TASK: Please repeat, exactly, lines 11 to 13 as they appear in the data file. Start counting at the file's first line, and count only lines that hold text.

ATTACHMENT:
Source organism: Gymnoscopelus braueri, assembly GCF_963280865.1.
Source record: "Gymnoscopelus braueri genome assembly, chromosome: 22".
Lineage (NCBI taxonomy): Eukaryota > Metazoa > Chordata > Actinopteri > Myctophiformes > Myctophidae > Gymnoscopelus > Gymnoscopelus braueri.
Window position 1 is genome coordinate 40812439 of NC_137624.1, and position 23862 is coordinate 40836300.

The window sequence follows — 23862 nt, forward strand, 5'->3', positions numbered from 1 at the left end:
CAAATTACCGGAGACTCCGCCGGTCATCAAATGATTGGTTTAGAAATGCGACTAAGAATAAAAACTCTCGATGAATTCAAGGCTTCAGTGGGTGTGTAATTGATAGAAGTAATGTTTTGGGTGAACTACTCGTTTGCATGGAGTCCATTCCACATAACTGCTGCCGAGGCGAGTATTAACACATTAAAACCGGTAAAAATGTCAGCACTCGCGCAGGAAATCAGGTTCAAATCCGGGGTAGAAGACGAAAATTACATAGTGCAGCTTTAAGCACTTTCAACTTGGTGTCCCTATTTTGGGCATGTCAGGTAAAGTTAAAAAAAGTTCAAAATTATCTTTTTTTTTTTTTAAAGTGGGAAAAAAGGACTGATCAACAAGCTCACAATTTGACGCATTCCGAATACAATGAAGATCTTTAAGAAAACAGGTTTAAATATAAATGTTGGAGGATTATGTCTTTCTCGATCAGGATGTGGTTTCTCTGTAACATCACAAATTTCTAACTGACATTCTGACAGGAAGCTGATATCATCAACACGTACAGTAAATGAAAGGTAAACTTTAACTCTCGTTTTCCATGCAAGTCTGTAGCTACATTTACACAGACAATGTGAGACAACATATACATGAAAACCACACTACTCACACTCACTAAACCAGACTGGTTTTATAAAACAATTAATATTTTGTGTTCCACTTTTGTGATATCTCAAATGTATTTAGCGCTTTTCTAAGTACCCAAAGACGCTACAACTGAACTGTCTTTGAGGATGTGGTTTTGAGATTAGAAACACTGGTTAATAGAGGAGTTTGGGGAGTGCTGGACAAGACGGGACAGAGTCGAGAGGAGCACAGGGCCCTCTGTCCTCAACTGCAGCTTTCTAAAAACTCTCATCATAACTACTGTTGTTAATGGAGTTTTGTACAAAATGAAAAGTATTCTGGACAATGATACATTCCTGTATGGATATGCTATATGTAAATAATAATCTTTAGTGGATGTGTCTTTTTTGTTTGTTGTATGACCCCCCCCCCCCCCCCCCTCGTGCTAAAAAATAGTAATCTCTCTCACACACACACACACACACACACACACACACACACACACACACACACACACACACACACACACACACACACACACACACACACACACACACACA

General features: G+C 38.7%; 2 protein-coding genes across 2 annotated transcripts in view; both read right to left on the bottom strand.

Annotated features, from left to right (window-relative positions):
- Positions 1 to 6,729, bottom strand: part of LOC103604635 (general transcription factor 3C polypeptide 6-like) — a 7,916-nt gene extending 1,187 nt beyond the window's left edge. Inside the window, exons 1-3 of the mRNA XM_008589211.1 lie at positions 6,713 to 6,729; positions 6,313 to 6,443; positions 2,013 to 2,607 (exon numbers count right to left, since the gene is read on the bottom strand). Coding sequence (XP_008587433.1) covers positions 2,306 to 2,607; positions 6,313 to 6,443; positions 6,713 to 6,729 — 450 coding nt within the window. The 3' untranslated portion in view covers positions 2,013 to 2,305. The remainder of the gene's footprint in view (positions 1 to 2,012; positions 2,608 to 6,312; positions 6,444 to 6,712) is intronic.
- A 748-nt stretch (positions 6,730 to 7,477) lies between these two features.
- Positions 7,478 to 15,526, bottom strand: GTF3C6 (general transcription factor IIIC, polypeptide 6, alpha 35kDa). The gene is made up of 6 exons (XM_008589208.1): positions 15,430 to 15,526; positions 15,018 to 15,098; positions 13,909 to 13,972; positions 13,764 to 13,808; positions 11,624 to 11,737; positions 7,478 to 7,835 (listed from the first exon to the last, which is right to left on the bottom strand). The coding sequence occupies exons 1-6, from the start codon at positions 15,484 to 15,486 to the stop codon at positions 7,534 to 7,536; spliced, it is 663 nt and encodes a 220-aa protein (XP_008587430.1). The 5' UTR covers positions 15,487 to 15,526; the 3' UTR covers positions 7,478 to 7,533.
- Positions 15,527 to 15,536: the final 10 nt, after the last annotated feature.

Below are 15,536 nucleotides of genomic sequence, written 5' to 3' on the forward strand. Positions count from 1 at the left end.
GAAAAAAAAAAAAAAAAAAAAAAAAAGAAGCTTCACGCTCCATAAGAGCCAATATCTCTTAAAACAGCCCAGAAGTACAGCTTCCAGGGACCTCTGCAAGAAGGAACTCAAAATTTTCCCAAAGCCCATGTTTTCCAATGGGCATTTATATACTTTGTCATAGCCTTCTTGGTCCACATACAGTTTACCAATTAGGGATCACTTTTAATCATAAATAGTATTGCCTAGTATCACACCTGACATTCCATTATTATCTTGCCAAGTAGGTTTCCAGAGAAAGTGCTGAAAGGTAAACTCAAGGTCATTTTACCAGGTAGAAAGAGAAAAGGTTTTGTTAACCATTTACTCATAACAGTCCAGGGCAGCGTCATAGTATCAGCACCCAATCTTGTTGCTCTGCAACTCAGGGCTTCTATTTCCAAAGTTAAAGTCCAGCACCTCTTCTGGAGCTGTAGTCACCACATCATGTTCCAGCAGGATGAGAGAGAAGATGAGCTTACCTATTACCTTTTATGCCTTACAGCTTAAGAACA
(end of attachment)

- Positions 7,478 to 15,526, bottom strand: GTF3C6 (general transcription factor IIIC, polypeptide 6, alpha 35kDa). The gene is made up of 6 exons (XM_008589208.1): positions 15,430 to 15,526; positions 15,018 to 15,098; positions 13,909 to 13,972; positions 13,764 to 13,808; positions 11,624 to 11,737; positions 7,478 to 7,835 (listed from the first exon to the last, which is right to left on the bottom strand). The coding sequence occupies exons 1-6, from the start codon at positions 15,484 to 15,486 to the stop codon at positions 7,534 to 7,536; spliced, it is 663 nt and encodes a 220-aa protein (XP_008587430.1). The 5' UTR covers positions 15,487 to 15,526; the 3' UTR covers positions 7,478 to 7,533.
- Positions 15,527 to 15,536: the final 10 nt, after the last annotated feature.

Below are 15,536 nucleotides of genomic sequence, written 5' to 3' on the forward strand. Positions count from 1 at the left end.